The Isles of Greece by Byron

Letter T.

The Isles of Greece! the Isles of Greece!

Where burning Sappho loved and sung—

Where grew the arts of war and peace,

Where Delos rose and Phoebus sprung!

Eternal summer gilds them yet,

But all except their sun is set.

The Scian and the Teian muse,

The hero's harp, the lover's lute,

Have found the fame your shores refuse;

Their place of birth alone is mute,

To sounds which echo further west

Than your sires' "Islands of the Blest."

The mountains look on Marathon—

And Marathon looks on the sea;

And musing there an hour alone,

I dream'd that Greece might still be free;

For standing on the Persian's grave,

I could not deem myself a slave.

A King sat on the rocky brow,

Which looks o'er sea-born Salamis;

And ships by thousands lay below,

And men in nations—all were his!

He counted them at break of day—

And when the sun set, where were they?

And where were they? and where art thou,

My country? On thy voiceless shore

The heroic lay is tuneless now—

The heroic bosom beats no more!

And must thy lyre, so long divine,

Degenerate into hands like mine?

'Tis something, in the dearth of fame,

Though link'd among a fetter'd race,

To feel at least a patriot's shame,

Even as I sing, suffuse my face;

For what is left the poet here?

For Greeks a blush—for Greece a tear.

Must we but weep o'er days more blest?

Must we but blush?—Our fathers bled

Earth! render back from out thy breast

A remnant of our Spartan dead!

Of the three hundred grant but three,

To make a new Thermopylae!

What! silent still? and silent all?

Ah! no!--the voices of the dead

Sound like a distant torrent's fall,

And answer, "Let one living head—

But one—arise! we come, we come!"

'Tis but the living who are dumb.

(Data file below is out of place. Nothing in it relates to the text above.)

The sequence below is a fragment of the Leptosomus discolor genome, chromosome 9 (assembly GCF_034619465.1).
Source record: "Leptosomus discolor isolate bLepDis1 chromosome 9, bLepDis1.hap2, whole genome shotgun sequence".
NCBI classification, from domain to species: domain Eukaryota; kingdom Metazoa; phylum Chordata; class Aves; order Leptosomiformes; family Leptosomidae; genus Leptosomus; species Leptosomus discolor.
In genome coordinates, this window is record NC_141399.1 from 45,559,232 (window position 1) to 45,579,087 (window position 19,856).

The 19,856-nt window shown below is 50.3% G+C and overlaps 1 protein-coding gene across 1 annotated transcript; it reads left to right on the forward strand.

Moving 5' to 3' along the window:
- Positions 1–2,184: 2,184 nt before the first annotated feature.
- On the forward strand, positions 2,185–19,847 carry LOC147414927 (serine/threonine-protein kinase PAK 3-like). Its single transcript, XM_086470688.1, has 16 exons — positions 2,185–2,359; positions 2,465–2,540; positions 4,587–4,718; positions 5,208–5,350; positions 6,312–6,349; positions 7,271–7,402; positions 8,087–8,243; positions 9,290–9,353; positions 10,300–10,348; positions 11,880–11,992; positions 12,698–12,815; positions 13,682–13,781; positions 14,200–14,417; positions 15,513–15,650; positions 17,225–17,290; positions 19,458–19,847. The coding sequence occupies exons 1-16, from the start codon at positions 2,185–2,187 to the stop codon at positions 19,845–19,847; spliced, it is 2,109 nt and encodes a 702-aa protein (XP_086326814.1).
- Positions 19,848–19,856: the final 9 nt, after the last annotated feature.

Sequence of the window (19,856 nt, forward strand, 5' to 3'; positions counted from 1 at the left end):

In vain—in vain: strike other chords;

Fill high the cup with Samian wine!

Leave battles to the Turkish hordes,

And shed the blood of Scio's vine!

Hark! rising to the ignoble call—

How answers each bold Bacchanal?

Introduction.

You have the Pyrrhic dance as yet;

Where is the Pyrrhic phalanx gone?

Of two such lessons, why forget

The nobler and the manlier one?

You have the letters Cadmus gave—

Think ye he meant them for a slave?

Fill high the bowl with Samian wine!

We will not think of themes like these!

It made Anacreon's song divine;

He served—but served Polycrates—

A tyrant: but our masters then

Were still at least our countrymen.

The tyrant of the Chersonese

Was freedom's best and bravest friend—

That tyrant was Miltiades!

Oh! that the present hour would lend

Another despot of the kind!

Such chains as his were sure to bind.

Fill high the bowl with Samian wine!

On Suli's rock and Perga's shore

Exists the remnant of a line

Such as the Doric mothers bore;

And there, perhaps, some seed is sown,

The Heracleidian blood might own.

Trust not for freedom to the Franks—

They have a King who buys and sells;

In native swords and native ranks,

The only hope of courage dwells:

But Turkish force and Latin fraud

Would break your shield, however broad.

Fill high the bowl with Samian wine!

Our virgins dance beneath the shade—

I see their glorious black eyes shine;

But gazing on each glowing maid,

My own the burning tear drop laves,

To think such breasts must suckle slaves!

Place me on Sunium's marble steep,

Where nothing, save the waves and I,

May hear our mutual murmurs sweep;

There swan-like let me sing and die:

A land of slaves shall ne'er be mine—

Dash down yon cup of Samian wine!

Byron.